By REID TUCKER
The DeFuniak Springs City Council put in nearly a full day’s work at 2014’s first regularly scheduled meeting, which lasted until well past 10 p.m.
The biggest item on the agenda, and ultimately the reason behind the lengthy Jan. 13 meeting, was a quasi-judicial public hearing regarding a request for a small-scale zoning amendment brought forward by COPE Center, Inc. and property owner Ohio Investments, Inc. COPE requested the land use and zoning changes with the aim of moving its Magnolia Terrace assisted-living facility to a 2.09-acre parcel just off State Road 83 North, a move necessitated by the fast-approaching U.S. 331 widening project. The board members listened to several hours of public and professional testimony before voting 4-1 to deny the request, with Councilman Mac Carpenter casting the lone nay vote.
Though he alone voted against the motion to deny to the request outright, Carpenter was among the most vocal of the board members when it came to grilling the legal representatives of Ohio Investments and the engineering firm responsible for planning the project. Carpenter contended the Council should not move forward with the rezoning request since the developer had not provided the full extent of the information relating to project compatibility (soil samples, historic and natural resources, etc.) required for small-scale land-use amendments under Florida Statute. He said his opposition came down to a concern that the requested amendment, if granted, would not withstand a legal challenge given the circumstances.
“I don’t think we received adequate information to consider this approval,” Carpenter said. “I don’t think there’s been a demonstration of compatibility, but at the same time I think there could have been. I think assisted living is very, very important to Walton County and DeFuniak Springs. We all may wind up there one day if we’re lucky enough to live that long.
“I think a case could be made for this location. I don’t think it was.”
The DeFuniak Springs Community Center was packed with individuals who came out to either support or oppose the proposed land use – that being the eventual relocation of a proposed 24-bed Magnolia Terrace – despite that not actually being the expressed purpose of the public hearing. The decision before the Council at the meeting was only to consider the proposed land-use change from low-density residential to medium-density residential and a zoning downgrade from C-2 general commercial to R-2 multi-family residential, which would allow a 34-unit housing complex at maximum.
Several of those in attendance vehemently spoke against locating the assisted-living facility in their neighborhood due to concerns over Magnolia Terrace housing a limited number of mental health patients. Examples of 911 calls resulting from Magnolia residents subject to involuntary examination under the Baker Act were provided by those opposed to the relocation. Furthermore, the proposed facility’s close proximity to Harbeson Field, the site of numerous youth programs throughout the year as well as the local Boys & Girls Club, was a point of contention among most of those in the opposition camp.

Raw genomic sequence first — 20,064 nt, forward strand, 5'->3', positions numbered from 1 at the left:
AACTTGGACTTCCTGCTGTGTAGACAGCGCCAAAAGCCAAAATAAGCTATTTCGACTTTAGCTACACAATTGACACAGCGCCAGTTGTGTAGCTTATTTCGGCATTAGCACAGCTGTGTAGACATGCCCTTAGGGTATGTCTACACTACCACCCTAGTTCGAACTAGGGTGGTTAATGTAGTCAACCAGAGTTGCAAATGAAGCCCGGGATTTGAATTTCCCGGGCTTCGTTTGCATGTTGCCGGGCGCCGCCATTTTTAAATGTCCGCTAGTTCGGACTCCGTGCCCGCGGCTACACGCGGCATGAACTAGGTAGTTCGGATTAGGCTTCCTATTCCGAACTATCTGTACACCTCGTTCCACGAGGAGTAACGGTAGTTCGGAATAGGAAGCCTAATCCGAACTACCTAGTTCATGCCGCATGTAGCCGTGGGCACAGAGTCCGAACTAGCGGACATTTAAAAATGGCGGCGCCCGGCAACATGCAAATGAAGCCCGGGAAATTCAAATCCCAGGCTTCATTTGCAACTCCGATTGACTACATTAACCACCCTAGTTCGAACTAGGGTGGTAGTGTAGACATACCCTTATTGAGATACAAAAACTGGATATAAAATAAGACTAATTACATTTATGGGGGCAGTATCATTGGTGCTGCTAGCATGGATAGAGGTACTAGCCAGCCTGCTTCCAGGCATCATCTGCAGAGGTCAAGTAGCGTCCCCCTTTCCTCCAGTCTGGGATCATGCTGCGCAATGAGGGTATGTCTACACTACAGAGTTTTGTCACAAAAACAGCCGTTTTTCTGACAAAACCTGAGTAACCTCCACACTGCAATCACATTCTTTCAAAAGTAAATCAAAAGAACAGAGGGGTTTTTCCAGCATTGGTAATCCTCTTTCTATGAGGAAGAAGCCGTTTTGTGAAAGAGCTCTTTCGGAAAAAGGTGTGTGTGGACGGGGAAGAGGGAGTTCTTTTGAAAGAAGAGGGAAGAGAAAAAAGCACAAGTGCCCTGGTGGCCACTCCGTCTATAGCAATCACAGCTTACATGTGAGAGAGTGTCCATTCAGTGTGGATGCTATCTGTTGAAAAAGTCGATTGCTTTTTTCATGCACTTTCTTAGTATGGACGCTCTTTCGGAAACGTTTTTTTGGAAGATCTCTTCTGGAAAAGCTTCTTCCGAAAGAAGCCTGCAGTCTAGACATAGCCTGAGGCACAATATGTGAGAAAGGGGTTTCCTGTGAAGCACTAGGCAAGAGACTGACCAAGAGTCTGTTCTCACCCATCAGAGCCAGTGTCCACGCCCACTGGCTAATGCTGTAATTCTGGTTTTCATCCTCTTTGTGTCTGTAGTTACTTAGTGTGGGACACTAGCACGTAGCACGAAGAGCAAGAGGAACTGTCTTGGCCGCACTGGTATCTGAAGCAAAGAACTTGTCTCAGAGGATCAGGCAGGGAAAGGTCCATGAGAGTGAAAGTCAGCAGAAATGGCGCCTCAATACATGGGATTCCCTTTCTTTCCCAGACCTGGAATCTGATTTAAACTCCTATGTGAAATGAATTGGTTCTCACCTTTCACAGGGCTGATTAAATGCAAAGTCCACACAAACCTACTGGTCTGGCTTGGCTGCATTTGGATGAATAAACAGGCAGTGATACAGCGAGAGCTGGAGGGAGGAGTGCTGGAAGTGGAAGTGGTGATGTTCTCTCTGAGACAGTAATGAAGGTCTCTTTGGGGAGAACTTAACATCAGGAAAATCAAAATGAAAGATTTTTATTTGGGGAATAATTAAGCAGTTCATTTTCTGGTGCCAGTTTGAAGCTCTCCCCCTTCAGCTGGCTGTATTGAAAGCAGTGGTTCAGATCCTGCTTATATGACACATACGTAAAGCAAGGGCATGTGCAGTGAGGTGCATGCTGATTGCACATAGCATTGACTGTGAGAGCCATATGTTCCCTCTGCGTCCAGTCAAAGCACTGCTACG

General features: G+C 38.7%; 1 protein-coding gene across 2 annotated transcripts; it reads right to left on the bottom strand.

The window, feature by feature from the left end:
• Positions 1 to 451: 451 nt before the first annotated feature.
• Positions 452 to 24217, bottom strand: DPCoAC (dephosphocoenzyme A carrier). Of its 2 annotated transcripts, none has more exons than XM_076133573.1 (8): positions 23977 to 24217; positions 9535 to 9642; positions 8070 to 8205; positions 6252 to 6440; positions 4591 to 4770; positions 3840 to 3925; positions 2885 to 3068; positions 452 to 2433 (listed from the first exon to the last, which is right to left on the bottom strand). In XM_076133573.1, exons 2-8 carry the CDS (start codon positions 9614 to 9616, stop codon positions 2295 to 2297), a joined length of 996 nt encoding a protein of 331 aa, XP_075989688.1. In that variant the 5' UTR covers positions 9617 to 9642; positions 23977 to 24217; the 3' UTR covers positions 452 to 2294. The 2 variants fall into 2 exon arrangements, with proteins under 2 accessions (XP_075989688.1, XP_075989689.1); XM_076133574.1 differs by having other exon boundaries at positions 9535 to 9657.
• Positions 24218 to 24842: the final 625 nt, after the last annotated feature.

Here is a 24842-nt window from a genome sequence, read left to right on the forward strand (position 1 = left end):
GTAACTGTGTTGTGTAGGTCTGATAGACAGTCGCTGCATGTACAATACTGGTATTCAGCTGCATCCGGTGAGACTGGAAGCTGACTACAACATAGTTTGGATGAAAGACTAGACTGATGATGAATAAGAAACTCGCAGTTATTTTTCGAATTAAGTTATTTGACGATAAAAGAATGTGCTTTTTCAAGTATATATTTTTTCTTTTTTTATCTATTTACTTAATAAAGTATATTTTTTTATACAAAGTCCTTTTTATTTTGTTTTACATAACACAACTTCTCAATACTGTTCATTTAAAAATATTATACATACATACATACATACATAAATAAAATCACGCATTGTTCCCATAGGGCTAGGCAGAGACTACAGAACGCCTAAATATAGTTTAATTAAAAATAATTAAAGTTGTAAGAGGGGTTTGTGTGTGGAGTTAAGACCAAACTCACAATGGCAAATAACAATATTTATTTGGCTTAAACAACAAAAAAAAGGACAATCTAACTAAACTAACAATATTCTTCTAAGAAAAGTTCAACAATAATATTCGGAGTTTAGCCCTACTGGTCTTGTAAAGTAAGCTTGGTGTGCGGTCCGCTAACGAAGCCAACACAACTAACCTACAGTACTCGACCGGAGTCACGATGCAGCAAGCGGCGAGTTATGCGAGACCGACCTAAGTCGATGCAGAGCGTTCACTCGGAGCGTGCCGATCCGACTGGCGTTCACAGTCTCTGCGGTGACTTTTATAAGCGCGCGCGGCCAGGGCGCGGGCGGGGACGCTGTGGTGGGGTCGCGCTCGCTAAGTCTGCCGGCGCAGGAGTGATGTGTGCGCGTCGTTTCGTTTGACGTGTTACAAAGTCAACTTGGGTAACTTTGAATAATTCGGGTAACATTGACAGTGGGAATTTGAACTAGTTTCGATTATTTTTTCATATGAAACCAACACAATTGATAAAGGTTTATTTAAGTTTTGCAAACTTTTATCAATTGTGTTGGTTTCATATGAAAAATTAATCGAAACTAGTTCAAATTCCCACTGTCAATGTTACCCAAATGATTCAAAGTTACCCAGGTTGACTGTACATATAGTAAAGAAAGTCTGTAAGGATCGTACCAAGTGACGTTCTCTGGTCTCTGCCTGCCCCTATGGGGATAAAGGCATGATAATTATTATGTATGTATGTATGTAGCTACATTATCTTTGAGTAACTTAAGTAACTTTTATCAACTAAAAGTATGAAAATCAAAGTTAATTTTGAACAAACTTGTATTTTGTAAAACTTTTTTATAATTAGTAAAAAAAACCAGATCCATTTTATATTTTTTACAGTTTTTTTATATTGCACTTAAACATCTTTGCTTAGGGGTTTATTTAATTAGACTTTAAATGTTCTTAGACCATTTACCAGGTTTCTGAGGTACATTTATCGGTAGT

Another major agenda item returning a less-than-unanimous vote from the Council was discussion following the apparent decision of Crim and Associates, an Atlanta development firm, not to move forward with plans to purchase the City Hall property. The developer’s position, as outlined in a letter received last week, was that inspections of the site revealed topographical issues that would impede the firm’s plans for construction on the property, which included three new buildings housing four national retail chains. Therefore, Crim elected to back out of the agreement to purchase the property for a little more than $3 million, as proposed to the City Council at its last few meetings of December 2013.
A slew of motions inviting Crim to come back to the table to further discuss the potential land sale failed for lack of a second, and Councilman Henry Ennis asserted his belief that the land purchase was effectively dead. Councilman Kermit Wright was similarly displeased that the city, in the process of pursuing due diligence had spent upward of $13,000 in land studies and legal fees, only for the developer to back out on the cusp of sealing the deal. Councilmen Carpenter and Mac Work cast the only aye votes on a final motion to authorize the mayor to continue a dialog with Crim and Associates.
Carpenter put forward the idea that the city could conceivably sell the Wayside Park property as well as the City Hall property as a means of attracting developers, but the general consensus of the Council was to take up the matter again at a later date.
Aside from the discussion on the aforementioned topics, certainly not the least of the decisions before the Council on the night was to hire longtime DeFuniak Springs Police Lt. Tillman Mears as the new assistant city manager and public works director. The board swiftly cast straight votes in favor of hiring Mears to the two positions, which were vacated by the untimely death of Bill Holloway, who died in late November of a sudden illness.
Even after all that, the Council still wasn’t finished. A request to close Circle Drive for a Black History Month parade on Feb. 15, a proclamation establishing Jan. 16 as Snowbird Day, the plans for the upcoming 2014 Chautauqua festivities and an interest-free promissory note from FDOT for roadwork in the city were all unanimously approved.
By REID TUCKER